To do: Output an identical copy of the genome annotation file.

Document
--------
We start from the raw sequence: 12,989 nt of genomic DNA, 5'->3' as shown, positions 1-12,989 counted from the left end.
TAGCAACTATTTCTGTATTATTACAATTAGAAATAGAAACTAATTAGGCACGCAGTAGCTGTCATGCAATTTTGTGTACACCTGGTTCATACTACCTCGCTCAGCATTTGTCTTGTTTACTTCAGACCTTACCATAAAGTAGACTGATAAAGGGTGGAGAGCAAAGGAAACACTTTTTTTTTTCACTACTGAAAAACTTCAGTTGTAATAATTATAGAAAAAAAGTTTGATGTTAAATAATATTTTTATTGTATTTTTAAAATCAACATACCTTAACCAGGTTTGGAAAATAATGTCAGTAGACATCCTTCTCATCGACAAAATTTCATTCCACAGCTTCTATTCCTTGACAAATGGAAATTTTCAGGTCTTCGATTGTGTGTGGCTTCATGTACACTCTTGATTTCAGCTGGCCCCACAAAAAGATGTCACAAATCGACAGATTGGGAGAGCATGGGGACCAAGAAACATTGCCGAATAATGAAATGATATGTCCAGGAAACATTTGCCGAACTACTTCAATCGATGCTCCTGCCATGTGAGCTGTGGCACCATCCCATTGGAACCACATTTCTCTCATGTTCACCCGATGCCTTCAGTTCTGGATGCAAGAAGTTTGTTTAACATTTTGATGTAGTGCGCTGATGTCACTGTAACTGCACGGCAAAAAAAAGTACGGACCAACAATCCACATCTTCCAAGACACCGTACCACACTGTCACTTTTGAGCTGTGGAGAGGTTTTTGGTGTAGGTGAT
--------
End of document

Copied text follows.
We start from the raw sequence: 12,989 nt of genomic DNA, 5'->3' as shown, positions 1-12,989 counted from the left end.
TAGCAACTATTTCTGTATTATTACAATTAGAAATAGAAACTAATTAGGCACGCAGTAGCTGTCATGCAATTTTGTGTACACCTGGTTCATACTACCTCGCTCAGCATTTGTCTTGTTTACTTCAGACCTTACCATAAAGTAGACTGATAAAGGGTGGAGAGCAAAGGAAACACTTTTTTTTTTCACTACTGAAAAACTTCAGTTGTAATAATTATAGAAAAAAAGTTTGATGTTAAATAATATTTTTATTGTATTTTTAAAATCAACATACCTTAACCAGGTTTGGAAAATAATGTCAGTAGACATCCTTCTCATCGACAAAATTTCATTCCACAGCTTCTATTCCTTGACAAATGGAAATTTTCAGGTCTTCGATTGTGTGTGGCTTCATGTACACTCTTGATTTCAGCTGGCCCCACAAAAAGATGTCACAAATCGACAGATTGGGAGAGCATGGGGACCAAGAAACATTGCCGAATAATGAAATGATATGTCCAGGAAACATTTGCCGAACTACTTCAATCGATGCTCCTGCCATGTGAGCTGTGGCACCATCCCATTGGAACCACATTTCTCTCATGTTCACCCGATGCCTTCAGTTCTGGATGCAAGAAGTTTGTTTAACATTTTGATGTAGTGCGCTGATGTCACTGTAACTGCACGGCAAAAAAAAGTACGGACCAACAATCCACATCTTCCAAGACACCGTACCACACTGTCACTTTTGAGCTGTGGAGAGGTTTTTGGTGTAGGTGAT